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Exploring your Identity as a Teenager: Journal Prompts to Help You Reflect

If you have not already noticed, being a teen in 2022 is a lot to navigate. Whether it's the high school scene, exploring different friend groups, or participating in after-school activities, you are tasked with a lot of experiences in which you are simultaneously figuring out how you want to show up in the world. Discovering who you are is an exciting process, bringing a sense of empowerment and new-found independence. While seeking independence is a normal part of figuring out your identity it is often filled with a sense of subtle, or even in-your-face pressure. This brings up intense feelings for you during this developmentally decision-filled time making it easy to get lost or stuck along the way.

It can be challenging to unhook from every demand that says you have to look a certain way, behave a certain way, do things a certain way, or believe a certain way. Once you can find yourself loosening the grip of trying to fit in as a teen and learning to take others' ideas of you with a grain of salt, you can start to find your place and discover your beautiful unique interests, thoughts, and beliefs. If you have seen Netflix’s new show, Wednesday Addams you probably know what we are talking about. Wednesday marches to the beat of her own drum. She could care less about others' opinions of her, and wears whatever she wants regardless of what is “trendy” at the time. This is admirable and an inspiring way to be for a girl navigating her teen years. What would it look like if you could be more true to yourself like Wednesday?

If you are a teen currently riding the identity roller coaster (changing opinions, wants, choices, and dreams), it can be helpful to work alongside a therapist who can support you in identifying your authentic interests and values. You can begin to commit to what you enjoy more frequently and live a life doing the things you actually want.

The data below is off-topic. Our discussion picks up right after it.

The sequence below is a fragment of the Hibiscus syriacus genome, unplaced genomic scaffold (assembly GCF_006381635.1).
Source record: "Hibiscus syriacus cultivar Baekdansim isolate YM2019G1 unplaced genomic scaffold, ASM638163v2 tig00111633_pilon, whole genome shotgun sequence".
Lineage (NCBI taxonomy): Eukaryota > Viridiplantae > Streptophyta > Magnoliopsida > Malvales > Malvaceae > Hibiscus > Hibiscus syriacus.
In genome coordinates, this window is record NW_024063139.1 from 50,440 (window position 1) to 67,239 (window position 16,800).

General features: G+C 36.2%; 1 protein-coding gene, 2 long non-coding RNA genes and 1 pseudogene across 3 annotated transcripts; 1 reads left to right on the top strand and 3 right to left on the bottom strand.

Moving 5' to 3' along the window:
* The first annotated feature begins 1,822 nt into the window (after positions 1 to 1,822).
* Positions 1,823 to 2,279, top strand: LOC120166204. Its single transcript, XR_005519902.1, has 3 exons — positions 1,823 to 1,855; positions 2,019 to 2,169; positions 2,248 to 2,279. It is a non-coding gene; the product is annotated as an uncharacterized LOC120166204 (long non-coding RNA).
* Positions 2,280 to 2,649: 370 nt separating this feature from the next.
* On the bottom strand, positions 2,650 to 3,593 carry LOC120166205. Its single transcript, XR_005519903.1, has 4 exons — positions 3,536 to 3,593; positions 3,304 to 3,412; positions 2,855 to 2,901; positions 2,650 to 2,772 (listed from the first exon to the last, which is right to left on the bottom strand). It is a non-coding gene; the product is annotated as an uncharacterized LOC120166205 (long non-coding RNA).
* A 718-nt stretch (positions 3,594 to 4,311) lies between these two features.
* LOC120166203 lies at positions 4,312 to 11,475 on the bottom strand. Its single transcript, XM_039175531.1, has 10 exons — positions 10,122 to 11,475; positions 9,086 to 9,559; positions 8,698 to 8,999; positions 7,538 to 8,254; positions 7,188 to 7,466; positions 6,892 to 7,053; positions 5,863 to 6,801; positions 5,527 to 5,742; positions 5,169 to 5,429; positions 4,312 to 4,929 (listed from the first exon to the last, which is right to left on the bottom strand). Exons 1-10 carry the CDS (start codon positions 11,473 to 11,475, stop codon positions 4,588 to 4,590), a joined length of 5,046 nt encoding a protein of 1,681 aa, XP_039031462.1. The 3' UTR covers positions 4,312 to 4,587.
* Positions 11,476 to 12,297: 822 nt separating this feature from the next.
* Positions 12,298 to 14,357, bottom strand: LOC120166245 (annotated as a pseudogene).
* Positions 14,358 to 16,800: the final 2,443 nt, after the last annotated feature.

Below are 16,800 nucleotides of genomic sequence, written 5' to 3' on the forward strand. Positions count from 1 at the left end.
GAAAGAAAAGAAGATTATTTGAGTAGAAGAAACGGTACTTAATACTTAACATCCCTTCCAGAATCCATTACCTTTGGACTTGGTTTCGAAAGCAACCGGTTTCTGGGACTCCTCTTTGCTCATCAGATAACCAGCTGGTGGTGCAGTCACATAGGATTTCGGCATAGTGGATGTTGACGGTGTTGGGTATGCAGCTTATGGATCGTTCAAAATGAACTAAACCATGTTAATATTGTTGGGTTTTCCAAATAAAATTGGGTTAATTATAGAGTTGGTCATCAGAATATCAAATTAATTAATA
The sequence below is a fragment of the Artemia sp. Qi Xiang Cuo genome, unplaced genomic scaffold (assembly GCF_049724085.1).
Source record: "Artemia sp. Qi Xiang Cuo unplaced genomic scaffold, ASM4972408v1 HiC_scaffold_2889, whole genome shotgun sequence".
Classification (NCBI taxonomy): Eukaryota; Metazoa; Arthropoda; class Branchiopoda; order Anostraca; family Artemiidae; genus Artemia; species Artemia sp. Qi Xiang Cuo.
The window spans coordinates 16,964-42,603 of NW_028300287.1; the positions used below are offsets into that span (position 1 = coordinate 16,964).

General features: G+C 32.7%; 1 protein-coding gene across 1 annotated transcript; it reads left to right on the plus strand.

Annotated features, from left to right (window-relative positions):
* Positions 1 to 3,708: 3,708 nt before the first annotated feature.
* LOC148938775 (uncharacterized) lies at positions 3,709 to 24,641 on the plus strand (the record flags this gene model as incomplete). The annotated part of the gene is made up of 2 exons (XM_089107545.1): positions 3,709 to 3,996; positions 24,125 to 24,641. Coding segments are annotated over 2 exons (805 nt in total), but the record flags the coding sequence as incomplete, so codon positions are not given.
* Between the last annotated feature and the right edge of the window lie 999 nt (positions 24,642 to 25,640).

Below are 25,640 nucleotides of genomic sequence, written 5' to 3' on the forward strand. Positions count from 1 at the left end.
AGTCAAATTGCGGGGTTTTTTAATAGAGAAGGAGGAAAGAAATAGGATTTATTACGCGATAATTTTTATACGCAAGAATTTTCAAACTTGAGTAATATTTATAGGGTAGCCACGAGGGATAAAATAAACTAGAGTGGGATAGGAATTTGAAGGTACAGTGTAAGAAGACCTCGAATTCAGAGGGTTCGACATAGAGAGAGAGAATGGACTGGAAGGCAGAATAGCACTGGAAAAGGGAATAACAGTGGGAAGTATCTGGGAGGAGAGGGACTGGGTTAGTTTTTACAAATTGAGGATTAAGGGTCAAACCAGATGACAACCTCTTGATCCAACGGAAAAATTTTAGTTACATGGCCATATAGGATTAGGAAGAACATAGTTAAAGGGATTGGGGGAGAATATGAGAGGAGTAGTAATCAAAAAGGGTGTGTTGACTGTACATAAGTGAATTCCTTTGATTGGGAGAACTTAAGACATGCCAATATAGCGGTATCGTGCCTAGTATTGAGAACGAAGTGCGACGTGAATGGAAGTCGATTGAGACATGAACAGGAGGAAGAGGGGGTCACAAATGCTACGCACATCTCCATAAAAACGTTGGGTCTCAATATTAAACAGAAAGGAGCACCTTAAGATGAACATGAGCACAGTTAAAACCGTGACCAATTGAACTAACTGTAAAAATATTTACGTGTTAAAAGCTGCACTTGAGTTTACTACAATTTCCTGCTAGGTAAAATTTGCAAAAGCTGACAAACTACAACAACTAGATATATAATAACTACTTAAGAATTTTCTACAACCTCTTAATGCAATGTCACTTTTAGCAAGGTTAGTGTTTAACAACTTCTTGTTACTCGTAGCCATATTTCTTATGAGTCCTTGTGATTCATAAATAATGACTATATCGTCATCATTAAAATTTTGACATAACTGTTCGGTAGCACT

“To know you who you are, first starts by acknowledging who you are not.”- Dana Lewis, LCSW-C

We have put together this list of journal prompts that you can work through by yourself or with your therapist. These are deep questions you can also ponder when journaling in your free time when those more unpleasant feelings come up for you.

Reflection Questions:

1. What subjects do I find the most interesting in school right now? Do any of these subjects truly pique my interest or passion? Are there opportunities to take more types of these classes in high school?

2. What clubs or after-school activities am I currently participating in? Do these activities actually bring me joy or am I just attending because a parent told me? Am I adding unfulfilling activities to my plate because I feel the pressure to have them on my resume? If I am attending for other reasons than my own, could I make some changes in what I give my time to? What would it look like for me to speak to my parents about different extracurriculars I want to pursue that are more aligned with my interests? Or to drop some extracurriculars that aren’t actually what I want?

3. What do I consider the most important attributes of a friendship? How can I choose friendships that align with these values? (Examples: trust, fun, empathy, humor, similar interests, respect)

4. How do I currently feel about my social life and my friends? If I believe that I am friends with like-minded and supportive people, how can I nurture these friendships when we are probably going through different emotions as we figure out our personal stuff? If I am noticing I can’t be myself around my friends, what can I do to stay true to myself and speak my feelings in front of my friends? Would it feel possible to venture into different friend groups if I feel like I don't connect with my friends? How could I go about making new friends outside of school?

5. What boundaries can I put in place with my parents so I can do the things I want to do while still respecting their household rules? What would it look like to prepare for these conversations to set new boundaries? (Examples: role-playing with a therapist, journaling)

6. How can I cope ahead with the wave of emotions I will encounter on this identity roller-coaster? For those moments I feel overwhelmed, what would it look like to make time for self-care when I am feeling stressed, lonely, or anxious? What self-care activities work for me? Do I enjoy playing sports, hanging out with friends, doing something creative like painting, or reading an uplifting book?

“Bridging the gap between where you are and where you want to be will often require a rewiring of your self-concept.”

Once you embark on the journey of discovering your true self, you begin to form your identity. We hope that this space for reflection supports you in refining your interests and exploring what brings you to a closer version of yourself. Be kind to yourself– figuring this out as a teen is a process– we are here with you.

If you’re a teen interested in exploring your identity with the help of a therapist, the psychologists at North Berkeley Counseling are here to support you. We offer in person therapy in Berkeley, California, as well as online throughout California, Florida, Virginia, and Hawaii. Book your first session today!


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